A recent study undertaken by researchers from the London-based University College concluded that repetitive negative thinking could be a risk factor for dementia.
In their study, the researchers followed 300 older people for a period of two years, tracking their response to negative situations in their life. They particularly focussed their attention on “repetitive” negative thinking where you rehash situations or particular thoughts in your mind again and again. They also tracked how much these individuals worried.
In addition, the researchers did brain scans on 113 members of the study group to determine if two proteins, amyloid and tau, were accumulating in their minds. These are known contributors to Alzheimer.
The researchers concluded from their study that four years later people with high rates of negative repetitive thinking had higher accumulations of the tau and amyloid in their brain and as well were showing a greater cognitive decline than those who weren’t as negative.
There was a noticeable decline in just four years.
Speaking on behalf of the research group, Dr. Gael Chételat said:
“Our thoughts can have a biological impact on our physical health which may be positive or negative.”
And of course, from a Biblical perspective how we think is a major focus of the Apostle Paul. Perhaps his most in depth discussion of our thought life is found in 2 Corinthians, where Paul states:
4 For the weapons of our warfare are not [a]carnal but mighty in God for pulling down strongholds, 5 casting down arguments and every high thing that exalts itself against the knowledge of God, bringing every thought into captivity to the obedience of Christ. (2 Corinthians 10:4-5 NKJV)
In these verses we see two critical things, first he says that we are empowered to destroy fortresses. But the Greek word for fortress, ouhuroma, has an interesting twist to it. Yes, it refers to massive fortresses which provide protection against attacking enemies, but the word was also used in that day to describe prisons, keeping people from getting out.
And when we move into verse five, Paul begins to talk about our thought life and based on this, we understand that the fortresses he was referring to in the previous verse was the fortresses or prisons in our mind.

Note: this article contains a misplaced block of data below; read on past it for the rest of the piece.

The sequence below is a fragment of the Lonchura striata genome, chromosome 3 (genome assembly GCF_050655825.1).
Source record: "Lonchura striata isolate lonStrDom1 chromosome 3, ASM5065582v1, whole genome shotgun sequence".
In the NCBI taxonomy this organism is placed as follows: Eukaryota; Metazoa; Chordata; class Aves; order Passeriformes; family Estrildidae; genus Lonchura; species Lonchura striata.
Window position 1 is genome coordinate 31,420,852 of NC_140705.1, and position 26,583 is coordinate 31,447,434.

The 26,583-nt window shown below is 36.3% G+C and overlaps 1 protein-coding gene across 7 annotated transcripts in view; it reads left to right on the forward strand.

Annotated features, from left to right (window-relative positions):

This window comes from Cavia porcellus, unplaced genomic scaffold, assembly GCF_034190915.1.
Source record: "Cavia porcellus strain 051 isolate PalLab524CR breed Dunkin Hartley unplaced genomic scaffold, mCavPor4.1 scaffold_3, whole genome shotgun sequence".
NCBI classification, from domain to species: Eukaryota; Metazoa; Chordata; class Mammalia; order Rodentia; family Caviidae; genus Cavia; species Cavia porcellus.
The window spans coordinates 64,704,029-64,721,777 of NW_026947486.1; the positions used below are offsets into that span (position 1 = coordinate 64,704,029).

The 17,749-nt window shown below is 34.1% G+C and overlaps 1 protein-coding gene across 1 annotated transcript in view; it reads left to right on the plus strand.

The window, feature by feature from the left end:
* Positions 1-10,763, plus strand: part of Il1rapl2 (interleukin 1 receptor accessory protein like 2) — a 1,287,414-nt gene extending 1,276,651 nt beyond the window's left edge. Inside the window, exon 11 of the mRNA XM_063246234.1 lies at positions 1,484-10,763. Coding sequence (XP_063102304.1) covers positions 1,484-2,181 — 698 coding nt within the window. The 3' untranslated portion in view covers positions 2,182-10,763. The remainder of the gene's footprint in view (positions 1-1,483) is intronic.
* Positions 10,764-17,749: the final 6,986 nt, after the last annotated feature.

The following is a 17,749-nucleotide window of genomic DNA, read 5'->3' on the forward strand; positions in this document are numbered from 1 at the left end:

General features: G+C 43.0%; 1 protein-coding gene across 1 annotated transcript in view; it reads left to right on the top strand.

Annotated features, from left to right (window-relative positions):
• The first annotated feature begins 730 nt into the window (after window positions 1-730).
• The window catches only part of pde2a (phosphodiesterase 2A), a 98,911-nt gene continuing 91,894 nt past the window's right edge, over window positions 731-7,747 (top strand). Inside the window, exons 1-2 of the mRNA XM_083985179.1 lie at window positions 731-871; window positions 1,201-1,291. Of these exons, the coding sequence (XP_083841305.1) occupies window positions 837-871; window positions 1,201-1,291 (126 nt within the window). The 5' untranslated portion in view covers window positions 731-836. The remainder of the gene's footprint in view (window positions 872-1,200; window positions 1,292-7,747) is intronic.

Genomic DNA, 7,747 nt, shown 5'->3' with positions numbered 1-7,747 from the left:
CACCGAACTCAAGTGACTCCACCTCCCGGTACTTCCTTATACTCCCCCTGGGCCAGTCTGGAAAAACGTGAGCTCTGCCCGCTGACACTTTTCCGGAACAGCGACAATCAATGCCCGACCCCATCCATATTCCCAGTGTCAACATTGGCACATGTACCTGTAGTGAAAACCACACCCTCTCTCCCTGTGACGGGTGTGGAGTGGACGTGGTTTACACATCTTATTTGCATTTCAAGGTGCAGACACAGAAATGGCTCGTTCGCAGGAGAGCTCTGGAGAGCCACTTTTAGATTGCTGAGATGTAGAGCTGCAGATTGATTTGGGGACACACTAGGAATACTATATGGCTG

We are prisoners to our thought life, and we need to break the real you out of this prison.
Then in verse five, Paul tells us how. He says that we need to cast down arguments or as other versions read imaginations or speculations. We need to throw those thoughts out of our mind that are keeping us imprisoned.
Arguments speak of the endless cycle of negative thinking where we focus on how bad things are, and how it will only get worse, as we invariably fixate on the worst case scenario.
Other bad thinking is stating on how much of a failure you are or how stupid you are. How you will never amount to anything. It is the negative self-talk that many of us do, sometimes verbally.
It can also involve chronic worrying, and I love how some Bible versions describe them as imaginations, because much of worry is exactly that. They are fake.
One study showed that 91% of the things we worry about do not come to pass. In other words over 91% of our worries are imaginations, they are not real. It’s over 91% because of the 9% that did come to pass, most of those were not as bad as the people thought they would be or were easier to handle than they expected.
After casting down imaginations, we need to take every thought captive. We need to take captive our captors. Only by throwing the prison guards in jail, can you be truly free.
We need to take control our thought life.
This means when you find your mind thinking negative or worrying thoughts you need to stop thinking about it. You need to start thinking about something else. You need to purposefully change your thinking.
Paul says that we have been given mighty weapons to do just that. Yes, we can have negative thoughts pop into our mind, but we don’t have to continue thinking about them. The Holy Spirit will help break you free from your thought prison.
So take captive dementia.